Dekker is one of the growing number of Dutchmen who use electric bikes to go to work – although it must be said that most of them cover less impressive distances.
According to a Dutch survey from 2012 the e-bike has the potential to cause a growth of 4% to 9% in the total amount of commuting trips by bike in the Netherlands. In some areas this could even be 20%.
“That survey was done before the advent of the speed pedelec, so we think the effect will be much bigger. But we don’t have any statistics yet to account for it,” says Otto van Boggelen of Fietsberaad, a Dutch centre of expertise for cycling policy.
In the Netherlands, all kinds of initiatives have emerged to stimulate people to commute by e-bike. Companies, universities, local and regional authorities offer their employees bonuses when they come to work on an electric bike. For example, the region Arnhem-Nijmegen gave 650 employees who bought an e-bike a discount of 30%. Erasmus University Rotterdam offers a bonus of €350 (£295) to employees who purchase an electric bike.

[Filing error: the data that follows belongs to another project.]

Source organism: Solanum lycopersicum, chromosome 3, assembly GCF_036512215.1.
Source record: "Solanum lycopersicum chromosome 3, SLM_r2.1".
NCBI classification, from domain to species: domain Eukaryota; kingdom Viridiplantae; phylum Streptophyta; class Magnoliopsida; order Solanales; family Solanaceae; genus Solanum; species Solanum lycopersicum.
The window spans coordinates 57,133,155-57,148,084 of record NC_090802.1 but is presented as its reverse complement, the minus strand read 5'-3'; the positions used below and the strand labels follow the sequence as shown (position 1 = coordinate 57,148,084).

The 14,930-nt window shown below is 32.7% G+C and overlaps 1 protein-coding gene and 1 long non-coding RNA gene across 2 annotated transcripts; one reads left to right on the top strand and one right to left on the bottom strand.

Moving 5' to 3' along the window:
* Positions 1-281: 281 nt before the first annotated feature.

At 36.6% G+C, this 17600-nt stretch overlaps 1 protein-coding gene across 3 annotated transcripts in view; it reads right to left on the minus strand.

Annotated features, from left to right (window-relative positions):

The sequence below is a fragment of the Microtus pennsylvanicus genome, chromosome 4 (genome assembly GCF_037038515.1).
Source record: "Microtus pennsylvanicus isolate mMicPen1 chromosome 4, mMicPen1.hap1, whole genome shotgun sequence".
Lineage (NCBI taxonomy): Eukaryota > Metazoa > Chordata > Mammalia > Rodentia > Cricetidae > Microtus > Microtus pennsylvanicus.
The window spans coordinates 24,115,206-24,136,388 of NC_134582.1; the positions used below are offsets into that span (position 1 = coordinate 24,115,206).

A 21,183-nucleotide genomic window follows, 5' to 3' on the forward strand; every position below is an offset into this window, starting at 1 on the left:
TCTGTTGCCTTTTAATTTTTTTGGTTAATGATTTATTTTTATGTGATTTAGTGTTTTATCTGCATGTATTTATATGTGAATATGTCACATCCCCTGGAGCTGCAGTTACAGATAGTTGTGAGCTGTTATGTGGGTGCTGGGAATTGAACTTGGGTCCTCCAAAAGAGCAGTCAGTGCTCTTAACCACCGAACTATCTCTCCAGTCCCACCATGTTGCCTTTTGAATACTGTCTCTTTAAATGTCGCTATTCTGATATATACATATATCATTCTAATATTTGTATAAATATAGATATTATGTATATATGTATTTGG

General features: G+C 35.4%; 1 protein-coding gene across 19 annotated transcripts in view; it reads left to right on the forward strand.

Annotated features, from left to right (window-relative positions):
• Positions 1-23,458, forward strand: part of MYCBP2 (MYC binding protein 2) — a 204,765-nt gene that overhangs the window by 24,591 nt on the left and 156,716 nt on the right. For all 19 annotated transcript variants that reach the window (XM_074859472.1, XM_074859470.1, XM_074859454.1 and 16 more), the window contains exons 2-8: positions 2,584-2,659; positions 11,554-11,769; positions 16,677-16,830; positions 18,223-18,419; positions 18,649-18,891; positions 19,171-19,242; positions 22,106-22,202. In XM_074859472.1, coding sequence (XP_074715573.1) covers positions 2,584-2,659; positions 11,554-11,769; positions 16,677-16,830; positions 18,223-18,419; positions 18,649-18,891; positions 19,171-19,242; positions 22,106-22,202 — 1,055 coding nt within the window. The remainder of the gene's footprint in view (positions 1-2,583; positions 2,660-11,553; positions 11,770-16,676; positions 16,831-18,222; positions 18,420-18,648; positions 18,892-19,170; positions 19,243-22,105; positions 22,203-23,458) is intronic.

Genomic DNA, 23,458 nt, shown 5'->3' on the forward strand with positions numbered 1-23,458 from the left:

“These initiatives have been quite successful,” van Boggelen says. “Generally you see that when people give it a try, they continue to go to work by e-bike. But they aren’t inveterate motorists, of course. They are usually people who have always wanted to cycle to work, but simply couldn’t because of the distance. The e-bike enables them to fulfil this wish.”
Commuting by e-bike offers many advantages to all parties, he says. “It enables employers to economise on parking places and improves the health of their workforce. Authorities see it as a tool to minimise traffic jams and CO2 emissions. To the commuters it offers exercise and fresh air. And they save on petrol costs.”
The e-bike has also saved many Dutch bike shops. The sale of regular bikes is declining in the Netherlands, but shops still make a profit out of the growing number of expensive e-bikes they sell.